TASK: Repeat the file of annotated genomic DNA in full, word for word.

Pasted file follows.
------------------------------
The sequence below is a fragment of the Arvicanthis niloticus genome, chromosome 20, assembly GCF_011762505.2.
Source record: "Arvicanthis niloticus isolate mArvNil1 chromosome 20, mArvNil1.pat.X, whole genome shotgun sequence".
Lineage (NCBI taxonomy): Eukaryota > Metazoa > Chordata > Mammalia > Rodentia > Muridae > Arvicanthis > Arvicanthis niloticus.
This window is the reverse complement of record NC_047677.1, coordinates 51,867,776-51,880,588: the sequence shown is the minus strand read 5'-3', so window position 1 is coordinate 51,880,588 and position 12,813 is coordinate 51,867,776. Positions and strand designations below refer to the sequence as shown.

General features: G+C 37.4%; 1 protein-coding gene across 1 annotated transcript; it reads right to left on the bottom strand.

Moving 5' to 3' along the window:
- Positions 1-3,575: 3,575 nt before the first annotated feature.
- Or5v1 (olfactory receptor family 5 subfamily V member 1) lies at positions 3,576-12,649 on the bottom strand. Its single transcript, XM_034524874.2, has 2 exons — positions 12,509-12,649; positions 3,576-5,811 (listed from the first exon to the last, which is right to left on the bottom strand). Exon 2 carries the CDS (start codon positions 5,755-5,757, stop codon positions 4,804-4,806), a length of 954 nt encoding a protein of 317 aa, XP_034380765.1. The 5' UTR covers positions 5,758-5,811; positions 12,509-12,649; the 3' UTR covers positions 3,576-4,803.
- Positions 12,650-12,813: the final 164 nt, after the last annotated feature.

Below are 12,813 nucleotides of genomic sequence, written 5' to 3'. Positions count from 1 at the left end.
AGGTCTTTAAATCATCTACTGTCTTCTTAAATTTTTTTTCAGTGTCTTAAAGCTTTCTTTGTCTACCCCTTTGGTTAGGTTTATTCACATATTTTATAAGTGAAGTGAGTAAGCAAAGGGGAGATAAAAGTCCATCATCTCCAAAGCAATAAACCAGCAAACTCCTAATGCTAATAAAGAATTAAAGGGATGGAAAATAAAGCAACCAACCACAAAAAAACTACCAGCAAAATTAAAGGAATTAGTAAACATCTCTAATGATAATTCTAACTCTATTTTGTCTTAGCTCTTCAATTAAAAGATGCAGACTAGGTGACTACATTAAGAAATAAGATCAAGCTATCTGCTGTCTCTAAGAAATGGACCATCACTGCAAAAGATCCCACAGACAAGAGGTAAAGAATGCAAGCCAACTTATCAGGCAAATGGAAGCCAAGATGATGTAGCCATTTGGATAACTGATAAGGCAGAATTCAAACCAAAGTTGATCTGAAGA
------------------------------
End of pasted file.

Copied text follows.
The sequence below is a fragment of the Arvicanthis niloticus genome, chromosome 20, assembly GCF_011762505.2.
Source record: "Arvicanthis niloticus isolate mArvNil1 chromosome 20, mArvNil1.pat.X, whole genome shotgun sequence".
Lineage (NCBI taxonomy): Eukaryota > Metazoa > Chordata > Mammalia > Rodentia > Muridae > Arvicanthis > Arvicanthis niloticus.
This window is the reverse complement of record NC_047677.1, coordinates 51,867,776-51,880,588: the sequence shown is the minus strand read 5'-3', so window position 1 is coordinate 51,880,588 and position 12,813 is coordinate 51,867,776. Positions and strand designations below refer to the sequence as shown.

General features: G+C 37.4%; 1 protein-coding gene across 1 annotated transcript; it reads right to left on the bottom strand.

Moving 5' to 3' along the window:
- Positions 1-3,575: 3,575 nt before the first annotated feature.
- Or5v1 (olfactory receptor family 5 subfamily V member 1) lies at positions 3,576-12,649 on the bottom strand. Its single transcript, XM_034524874.2, has 2 exons — positions 12,509-12,649; positions 3,576-5,811 (listed from the first exon to the last, which is right to left on the bottom strand). Exon 2 carries the CDS (start codon positions 5,755-5,757, stop codon positions 4,804-4,806), a length of 954 nt encoding a protein of 317 aa, XP_034380765.1. The 5' UTR covers positions 5,758-5,811; positions 12,509-12,649; the 3' UTR covers positions 3,576-4,803.
- Positions 12,650-12,813: the final 164 nt, after the last annotated feature.

Below are 12,813 nucleotides of genomic sequence, written 5' to 3'. Positions count from 1 at the left end.
AGGTCTTTAAATCATCTACTGTCTTCTTAAATTTTTTTTCAGTGTCTTAAAGCTTTCTTTGTCTACCCCTTTGGTTAGGTTTATTCACATATTTTATAAGTGAAGTGAGTAAGCAAAGGGGAGATAAAAGTCCATCATCTCCAAAGCAATAAACCAGCAAACTCCTAATGCTAATAAAGAATTAAAGGGATGGAAAATAAAGCAACCAACCACAAAAAAACTACCAGCAAAATTAAAGGAATTAGTAAACATCTCTAATGATAATTCTAACTCTATTTTGTCTTAGCTCTTCAATTAAAAGATGCAGACTAGGTGACTACATTAAGAAATAAGATCAAGCTATCTGCTGTCTCTAAGAAATGGACCATCACTGCAAAAGATCCCACAGACAAGAGGTAAAGAATGCAAGCCAACTTATCAGGCAAATGGAAGCCAAGATGATGTAGCCATTTGGATAACTGATAAGGCAGAATTCAAACCAAAGTTGATCTGAAGA